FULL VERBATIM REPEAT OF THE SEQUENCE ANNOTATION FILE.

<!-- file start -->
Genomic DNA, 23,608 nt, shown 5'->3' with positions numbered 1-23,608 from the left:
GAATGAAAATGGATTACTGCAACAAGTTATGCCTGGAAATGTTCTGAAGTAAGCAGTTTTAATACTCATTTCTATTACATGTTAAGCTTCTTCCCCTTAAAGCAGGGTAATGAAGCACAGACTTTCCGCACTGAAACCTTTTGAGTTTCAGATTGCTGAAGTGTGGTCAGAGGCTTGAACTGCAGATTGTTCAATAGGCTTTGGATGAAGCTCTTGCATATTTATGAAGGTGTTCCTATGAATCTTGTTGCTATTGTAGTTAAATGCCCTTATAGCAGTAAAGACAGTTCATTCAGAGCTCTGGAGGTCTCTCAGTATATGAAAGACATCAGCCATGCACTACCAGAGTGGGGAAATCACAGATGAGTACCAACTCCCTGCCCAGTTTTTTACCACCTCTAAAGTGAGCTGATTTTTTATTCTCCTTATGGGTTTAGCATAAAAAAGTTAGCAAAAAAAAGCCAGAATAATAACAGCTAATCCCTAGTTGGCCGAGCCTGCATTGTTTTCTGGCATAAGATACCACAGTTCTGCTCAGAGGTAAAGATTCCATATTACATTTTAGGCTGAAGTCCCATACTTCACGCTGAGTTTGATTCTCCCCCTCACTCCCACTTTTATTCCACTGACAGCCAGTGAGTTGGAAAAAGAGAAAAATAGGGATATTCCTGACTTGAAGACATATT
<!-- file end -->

Genomic DNA, 23,608 nt, shown 5'->3' with positions numbered 1-23,608 from the left:
GAATGAAAATGGATTACTGCAACAAGTTATGCCTGGAAATGTTCTGAAGTAAGCAGTTTTAATACTCATTTCTATTACATGTTAAGCTTCTTCCCCTTAAAGCAGGGTAATGAAGCACAGACTTTCCGCACTGAAACCTTTTGAGTTTCAGATTGCTGAAGTGTGGTCAGAGGCTTGAACTGCAGATTGTTCAATAGGCTTTGGATGAAGCTCTTGCATATTTATGAAGGTGTTCCTATGAATCTTGTTGCTATTGTAGTTAAATGCCCTTATAGCAGTAAAGACAGTTCATTCAGAGCTCTGGAGGTCTCTCAGTATATGAAAGACATCAGCCATGCACTACCAGAGTGGGGAAATCACAGATGAGTACCAACTCCCTGCCCAGTTTTTTACCACCTCTAAAGTGAGCTGATTTTTTATTCTCCTTATGGGTTTAGCATAAAAAAGTTAGCAAAAAAAAGCCAGAATAATAACAGCTAATCCCTAGTTGGCCGAGCCTGCATTGTTTTCTGGCATAAGATACCACAGTTCTGCTCAGAGGTAAAGATTCCATATTACATTTTAGGCTGAAGTCCCATACTTCACGCTGAGTTTGATTCTCCCCCTCACTCCCACTTTTATTCCACTGACAGCCAGTGAGTTGGAAAAAGAGAAAAATAGGGATATTCCTGACTTGAAGACATATT